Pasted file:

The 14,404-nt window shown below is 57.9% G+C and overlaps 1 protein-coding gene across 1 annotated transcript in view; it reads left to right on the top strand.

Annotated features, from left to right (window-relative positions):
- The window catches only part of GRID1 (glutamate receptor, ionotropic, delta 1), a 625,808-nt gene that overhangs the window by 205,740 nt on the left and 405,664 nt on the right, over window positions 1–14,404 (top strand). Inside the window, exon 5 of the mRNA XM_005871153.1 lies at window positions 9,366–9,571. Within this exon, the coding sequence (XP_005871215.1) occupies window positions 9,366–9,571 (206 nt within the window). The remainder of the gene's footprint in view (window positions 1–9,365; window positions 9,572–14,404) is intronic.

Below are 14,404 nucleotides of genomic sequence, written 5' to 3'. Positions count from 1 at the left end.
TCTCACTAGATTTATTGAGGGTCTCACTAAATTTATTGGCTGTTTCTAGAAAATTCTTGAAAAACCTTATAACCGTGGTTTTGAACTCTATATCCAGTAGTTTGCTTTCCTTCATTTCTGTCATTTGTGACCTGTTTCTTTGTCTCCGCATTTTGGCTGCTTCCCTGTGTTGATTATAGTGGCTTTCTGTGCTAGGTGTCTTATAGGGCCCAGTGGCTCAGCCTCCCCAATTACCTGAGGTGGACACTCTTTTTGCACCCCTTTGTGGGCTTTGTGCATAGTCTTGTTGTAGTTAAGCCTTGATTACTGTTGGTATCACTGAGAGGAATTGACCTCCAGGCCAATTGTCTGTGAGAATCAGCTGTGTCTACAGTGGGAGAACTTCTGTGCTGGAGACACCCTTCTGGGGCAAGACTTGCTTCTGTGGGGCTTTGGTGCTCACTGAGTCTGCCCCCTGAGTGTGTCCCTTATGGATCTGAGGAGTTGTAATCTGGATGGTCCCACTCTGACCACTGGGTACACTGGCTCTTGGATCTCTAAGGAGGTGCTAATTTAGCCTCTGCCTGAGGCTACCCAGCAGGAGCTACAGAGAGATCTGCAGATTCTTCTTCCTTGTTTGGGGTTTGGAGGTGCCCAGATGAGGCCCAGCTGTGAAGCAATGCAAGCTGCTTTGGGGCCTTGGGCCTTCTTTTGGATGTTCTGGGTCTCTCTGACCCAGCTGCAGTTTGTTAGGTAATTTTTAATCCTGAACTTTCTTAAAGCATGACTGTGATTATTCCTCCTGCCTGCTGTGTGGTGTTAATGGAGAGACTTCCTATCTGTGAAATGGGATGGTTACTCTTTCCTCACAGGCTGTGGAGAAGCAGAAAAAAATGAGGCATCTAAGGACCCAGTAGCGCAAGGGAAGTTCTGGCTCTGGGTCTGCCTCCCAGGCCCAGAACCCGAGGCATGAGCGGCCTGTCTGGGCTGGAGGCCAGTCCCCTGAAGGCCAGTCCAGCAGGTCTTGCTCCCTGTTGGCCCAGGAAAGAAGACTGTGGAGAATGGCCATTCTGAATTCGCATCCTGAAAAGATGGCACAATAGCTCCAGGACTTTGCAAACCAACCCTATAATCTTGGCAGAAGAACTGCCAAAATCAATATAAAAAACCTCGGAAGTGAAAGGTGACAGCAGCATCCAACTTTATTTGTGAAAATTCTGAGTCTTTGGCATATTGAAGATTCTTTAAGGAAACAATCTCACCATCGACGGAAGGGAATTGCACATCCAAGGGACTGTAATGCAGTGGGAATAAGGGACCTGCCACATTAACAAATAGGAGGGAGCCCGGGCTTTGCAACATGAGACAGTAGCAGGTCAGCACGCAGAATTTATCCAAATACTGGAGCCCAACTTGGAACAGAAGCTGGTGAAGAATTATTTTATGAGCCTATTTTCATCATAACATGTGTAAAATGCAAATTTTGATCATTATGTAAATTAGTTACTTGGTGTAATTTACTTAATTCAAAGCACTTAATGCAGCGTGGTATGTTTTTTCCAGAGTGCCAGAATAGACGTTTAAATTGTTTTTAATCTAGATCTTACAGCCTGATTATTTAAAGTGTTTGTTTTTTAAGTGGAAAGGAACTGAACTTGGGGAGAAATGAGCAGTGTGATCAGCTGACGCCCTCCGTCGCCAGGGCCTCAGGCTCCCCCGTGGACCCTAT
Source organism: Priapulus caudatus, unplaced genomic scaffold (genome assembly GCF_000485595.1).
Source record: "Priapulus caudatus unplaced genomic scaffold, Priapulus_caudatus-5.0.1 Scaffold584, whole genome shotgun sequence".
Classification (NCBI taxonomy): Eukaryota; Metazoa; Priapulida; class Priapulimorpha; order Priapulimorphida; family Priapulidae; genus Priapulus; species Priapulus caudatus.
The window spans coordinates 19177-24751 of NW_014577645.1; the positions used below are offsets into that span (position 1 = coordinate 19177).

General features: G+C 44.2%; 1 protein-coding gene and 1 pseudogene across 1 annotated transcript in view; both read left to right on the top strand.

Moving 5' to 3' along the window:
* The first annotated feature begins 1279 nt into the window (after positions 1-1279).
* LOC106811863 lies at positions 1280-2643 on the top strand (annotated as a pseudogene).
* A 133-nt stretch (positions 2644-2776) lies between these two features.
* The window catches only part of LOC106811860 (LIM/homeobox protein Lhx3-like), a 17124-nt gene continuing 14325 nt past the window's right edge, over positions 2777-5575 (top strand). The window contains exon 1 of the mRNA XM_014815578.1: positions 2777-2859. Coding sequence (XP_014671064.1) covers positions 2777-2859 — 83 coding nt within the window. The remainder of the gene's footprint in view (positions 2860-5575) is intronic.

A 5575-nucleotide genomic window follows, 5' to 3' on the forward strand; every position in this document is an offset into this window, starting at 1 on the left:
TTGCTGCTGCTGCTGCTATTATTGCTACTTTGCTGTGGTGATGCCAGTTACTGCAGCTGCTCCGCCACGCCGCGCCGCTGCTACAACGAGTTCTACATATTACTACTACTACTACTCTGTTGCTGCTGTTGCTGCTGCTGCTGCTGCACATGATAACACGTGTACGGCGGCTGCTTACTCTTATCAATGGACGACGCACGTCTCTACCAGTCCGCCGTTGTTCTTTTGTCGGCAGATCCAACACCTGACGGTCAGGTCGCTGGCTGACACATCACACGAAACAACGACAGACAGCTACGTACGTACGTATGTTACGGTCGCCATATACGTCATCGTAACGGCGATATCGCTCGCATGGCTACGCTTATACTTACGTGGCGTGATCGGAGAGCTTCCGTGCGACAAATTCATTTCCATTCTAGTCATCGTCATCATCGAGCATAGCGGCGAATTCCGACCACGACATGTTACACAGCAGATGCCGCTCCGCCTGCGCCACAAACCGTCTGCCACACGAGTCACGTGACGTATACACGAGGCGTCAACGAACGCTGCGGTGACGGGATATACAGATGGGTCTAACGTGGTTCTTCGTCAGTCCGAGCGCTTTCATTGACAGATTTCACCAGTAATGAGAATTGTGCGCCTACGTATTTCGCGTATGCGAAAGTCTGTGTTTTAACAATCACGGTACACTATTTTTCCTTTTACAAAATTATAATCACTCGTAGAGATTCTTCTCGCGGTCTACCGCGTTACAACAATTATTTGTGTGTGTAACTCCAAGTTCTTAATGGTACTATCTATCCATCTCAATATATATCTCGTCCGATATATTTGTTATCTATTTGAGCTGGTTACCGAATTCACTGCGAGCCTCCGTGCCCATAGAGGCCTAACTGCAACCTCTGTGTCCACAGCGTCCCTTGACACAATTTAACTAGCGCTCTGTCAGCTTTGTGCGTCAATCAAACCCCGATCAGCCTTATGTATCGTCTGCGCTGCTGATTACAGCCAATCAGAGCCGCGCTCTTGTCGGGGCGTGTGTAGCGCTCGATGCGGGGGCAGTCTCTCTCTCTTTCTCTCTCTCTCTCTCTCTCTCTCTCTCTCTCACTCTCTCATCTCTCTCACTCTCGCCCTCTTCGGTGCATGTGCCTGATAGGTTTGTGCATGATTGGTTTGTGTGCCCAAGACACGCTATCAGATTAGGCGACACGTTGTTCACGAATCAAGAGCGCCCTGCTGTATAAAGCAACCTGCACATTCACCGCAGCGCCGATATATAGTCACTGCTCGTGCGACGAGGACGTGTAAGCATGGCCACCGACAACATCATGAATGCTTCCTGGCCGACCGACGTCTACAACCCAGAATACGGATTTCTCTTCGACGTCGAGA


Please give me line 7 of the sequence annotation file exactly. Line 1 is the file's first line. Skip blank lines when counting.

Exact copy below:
Source record: "Priapulus caudatus unplaced genomic scaffold, Priapulus_caudatus-5.0.1 Scaffold584, whole genome shotgun sequence".